Sr. Frances, who is a health visitor by profession and lives in one of our London communities, shares the ups and downs of her Compostela pilgrimage.

After many months of preparation, on June 10th 2009 I was about to embark on the pilgrim walk from Sarria to Santiago de Compostela, situated in the north western part of the Iberian Peninsula – distance 100km. The whole walk is about 1600km but time and energy would not permit me to engage in the whole journey. I was walking for one week – it was my pilgrimage.

My friend Eileen and I had prepared for about five months but had never walked for eight hours over 5 – 6 consecutive days. A certain fear lurked in me that I would not be able for a 100km walk. We were to stay in six different places akin to hotels. There we would have breakfast and dinner and our main luggage would be transferred from one place to the next, as I knew I could not walk and carry a heavy backback.

We left London at 8.00 and arrived in Compostela at 11.30, having put our clocks forward one hour. To our surprise, we were met by monsoon rain. We took two buses to Sarria where we found our accommodation easily. That night, we planned what time we would leave in the morning. It would not be early as breakfast was at 8.30. Soon that would change as we realized that it got very hot early in the day so it was better to start before 6.00. We set our clocks and put in our rucksacks what we needed for the day: two litres of water, sun cream, extra socks, foot cream and some fruit. chemin.1_jpg-2.jpg

We had a very good night’s sleep and awoke feeling refreshed and ready for the road. Today, we would walk 22.9km from Sarria to Portomarin. The journey was spread equally between quiet country roads and natural pathways. Apart from the bare flanks around Pena do Cervo at Momientos (above Portomarin), much of this stage was along tree-lined roads and pathways. We had good shade from the sun or shelter from the driving rain if necessary. We passed through many small hamlets that seemed to blend seamlessly one into the next, but these offered few facilities for provisions. We were told this before we left so we had our picnic lunch, fruit and water in our rucksacks.

For the three hours we walked in the forests, it was very pleasant and soothing, with the birds singing to their hearts’ content. As we trekked in silence, I thanked God for this opportunity and blessing. We walked for three hours before we decided to stop and check our feet. All was in order so we were soon on our way again, and by midday we had lost our shade and the sun was beginning to show its face. We decided to continue walking in order to get to Portomarin before it became too hot. As soon as it got very warm, my energy began to wane and I was struggling. My companions seenmed in good shape and had no problem with the sun or energy levels. Soon I was losing pace and I decided to relax. I could see my companions in the distance and they me. Never for one moment did one feel alone on the Camino. Young people on bicycles cheerfully overtaking and calling out bon Camino gave one energy and the feeling that this was one big journey together. The yellow arrows that were our guide were all along the route but one had to pay attention or one could lose them very easily. One could not just count on following someone else as it might not pay!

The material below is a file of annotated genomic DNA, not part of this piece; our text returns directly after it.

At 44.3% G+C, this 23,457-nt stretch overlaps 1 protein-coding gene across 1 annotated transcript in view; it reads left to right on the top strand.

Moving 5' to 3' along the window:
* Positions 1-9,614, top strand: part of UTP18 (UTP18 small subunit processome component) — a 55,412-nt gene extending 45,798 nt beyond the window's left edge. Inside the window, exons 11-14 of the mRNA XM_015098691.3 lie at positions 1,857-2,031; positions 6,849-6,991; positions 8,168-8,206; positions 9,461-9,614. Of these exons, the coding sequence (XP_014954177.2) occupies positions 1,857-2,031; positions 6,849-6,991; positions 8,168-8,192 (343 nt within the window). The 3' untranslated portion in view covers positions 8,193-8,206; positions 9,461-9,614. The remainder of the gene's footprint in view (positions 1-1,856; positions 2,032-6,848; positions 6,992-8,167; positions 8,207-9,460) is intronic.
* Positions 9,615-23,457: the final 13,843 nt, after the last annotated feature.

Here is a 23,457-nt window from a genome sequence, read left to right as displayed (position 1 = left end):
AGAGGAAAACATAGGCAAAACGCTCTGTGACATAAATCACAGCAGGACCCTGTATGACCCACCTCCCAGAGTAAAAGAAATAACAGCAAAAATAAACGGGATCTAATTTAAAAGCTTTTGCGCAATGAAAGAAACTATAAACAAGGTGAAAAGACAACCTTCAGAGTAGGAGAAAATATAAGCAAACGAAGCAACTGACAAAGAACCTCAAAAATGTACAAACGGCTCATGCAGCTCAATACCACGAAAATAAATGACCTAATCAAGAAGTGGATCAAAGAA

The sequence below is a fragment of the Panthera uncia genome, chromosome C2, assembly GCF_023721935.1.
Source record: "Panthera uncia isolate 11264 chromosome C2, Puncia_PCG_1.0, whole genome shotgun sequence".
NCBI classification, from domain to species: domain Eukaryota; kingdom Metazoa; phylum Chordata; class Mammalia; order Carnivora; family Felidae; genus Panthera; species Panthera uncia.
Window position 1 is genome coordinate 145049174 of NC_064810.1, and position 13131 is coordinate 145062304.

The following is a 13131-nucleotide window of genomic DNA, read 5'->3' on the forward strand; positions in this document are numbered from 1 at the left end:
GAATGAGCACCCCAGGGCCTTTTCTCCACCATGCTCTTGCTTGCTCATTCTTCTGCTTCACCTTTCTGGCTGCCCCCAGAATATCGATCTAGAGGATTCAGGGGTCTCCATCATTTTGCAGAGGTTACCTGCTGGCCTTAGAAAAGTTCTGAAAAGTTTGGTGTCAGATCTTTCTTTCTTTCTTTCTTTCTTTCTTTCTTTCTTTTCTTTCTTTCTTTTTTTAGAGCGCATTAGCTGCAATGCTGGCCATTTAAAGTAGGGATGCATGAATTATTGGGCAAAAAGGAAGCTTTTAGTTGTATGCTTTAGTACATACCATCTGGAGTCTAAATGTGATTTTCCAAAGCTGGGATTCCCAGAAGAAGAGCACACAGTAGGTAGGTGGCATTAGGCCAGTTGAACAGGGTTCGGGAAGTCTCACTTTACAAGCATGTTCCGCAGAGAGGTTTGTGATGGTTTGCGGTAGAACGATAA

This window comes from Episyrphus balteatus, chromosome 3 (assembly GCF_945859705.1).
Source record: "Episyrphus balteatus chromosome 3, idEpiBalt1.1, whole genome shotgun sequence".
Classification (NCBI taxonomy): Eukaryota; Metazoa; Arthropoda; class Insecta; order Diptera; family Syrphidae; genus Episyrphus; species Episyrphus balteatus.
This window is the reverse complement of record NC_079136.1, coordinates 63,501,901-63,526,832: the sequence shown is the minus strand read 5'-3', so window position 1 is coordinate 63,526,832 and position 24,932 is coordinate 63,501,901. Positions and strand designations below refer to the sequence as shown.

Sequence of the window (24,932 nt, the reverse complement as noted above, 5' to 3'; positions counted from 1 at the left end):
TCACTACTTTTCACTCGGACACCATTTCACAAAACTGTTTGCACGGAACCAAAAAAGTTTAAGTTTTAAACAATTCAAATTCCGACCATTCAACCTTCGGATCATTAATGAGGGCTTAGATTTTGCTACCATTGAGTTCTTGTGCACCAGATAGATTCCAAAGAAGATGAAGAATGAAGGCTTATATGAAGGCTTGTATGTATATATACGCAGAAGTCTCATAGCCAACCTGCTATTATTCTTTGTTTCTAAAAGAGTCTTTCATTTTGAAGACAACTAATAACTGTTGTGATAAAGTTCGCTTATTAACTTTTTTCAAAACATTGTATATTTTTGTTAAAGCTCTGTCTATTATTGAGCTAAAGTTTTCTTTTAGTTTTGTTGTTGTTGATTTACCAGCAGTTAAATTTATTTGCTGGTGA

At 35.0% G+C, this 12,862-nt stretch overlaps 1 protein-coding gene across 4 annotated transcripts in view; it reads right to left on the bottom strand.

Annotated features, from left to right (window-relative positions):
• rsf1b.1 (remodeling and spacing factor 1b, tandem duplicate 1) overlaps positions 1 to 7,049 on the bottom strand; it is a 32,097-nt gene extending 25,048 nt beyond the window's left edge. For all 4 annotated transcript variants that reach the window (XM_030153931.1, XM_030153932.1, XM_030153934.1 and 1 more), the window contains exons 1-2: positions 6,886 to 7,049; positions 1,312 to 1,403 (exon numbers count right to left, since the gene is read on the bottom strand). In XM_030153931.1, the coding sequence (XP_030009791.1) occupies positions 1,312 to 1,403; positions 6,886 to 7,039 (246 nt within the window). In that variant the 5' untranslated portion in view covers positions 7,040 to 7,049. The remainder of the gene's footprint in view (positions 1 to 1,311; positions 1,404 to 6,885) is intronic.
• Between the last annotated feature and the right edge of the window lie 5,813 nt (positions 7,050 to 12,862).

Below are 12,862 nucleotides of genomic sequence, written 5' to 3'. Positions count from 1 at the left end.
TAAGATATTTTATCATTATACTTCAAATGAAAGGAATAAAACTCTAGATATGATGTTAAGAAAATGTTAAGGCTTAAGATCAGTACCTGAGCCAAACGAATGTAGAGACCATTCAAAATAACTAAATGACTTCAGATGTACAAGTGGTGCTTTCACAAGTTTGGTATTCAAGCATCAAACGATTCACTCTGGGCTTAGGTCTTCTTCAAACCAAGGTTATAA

As I walked I had my lunch so no time was lost in getting to our first destination. We arrived at Portomarin at 4.00 weary but pleased. We were greeted by a most beautiful lake, blue as the sky. Our luggage was in our rooms so after a shower and change of clothes, we went to visit Portomarin. Over a leisurely drink, we shared how we had experienced the walk and how we might improve our timetable. I knew we had to start earlier next day and have some proper breaks as it was clear I would not be able to keep up at that day’s pace for the remainder of the journey. We decided to start earlier each day as we felt the heat slowed and tired us more than we had expected. chemin_montagne_fleuri-2.jpg

Some days, the walk was really difficult and I wondered what I was doing here, walking up and down countless hills. On reflection at the end of the day, I asked myself what inner strength brought us through these journeys. During the actual walking, I could not even think of praying but just trying to survive. I just concentrated on the walking as my body ached from head to toe. When we eventually arrived in Santiago, having endured blisters from day two, I really rejoiced that I had made it and was able to endure the pains and aches. I reflected on how my patients try to bear the pain of their leg ulcers and I got some idea of how it must feel for them.

We arrived in Compostela at 11.00 and Mass is celebrated each day at midday. We rejoiced indeed during that celebration and thanked God for the wonderful journey we had made, the people we made friends with on the journey and the strength we received along the way, the beautiful countryside, the rich pastures and the shade when the sun got too much for us.

We stayed an extra day in Santiago and enjoyed browsing and strolling around, instead of pushing our bodies as we had done for those six days. I thought I could never do the full journey, but maybe if I had plenty of time!!

Thanks be to God for sending me such wonderful companions for the journey and for sunshine instead of rain.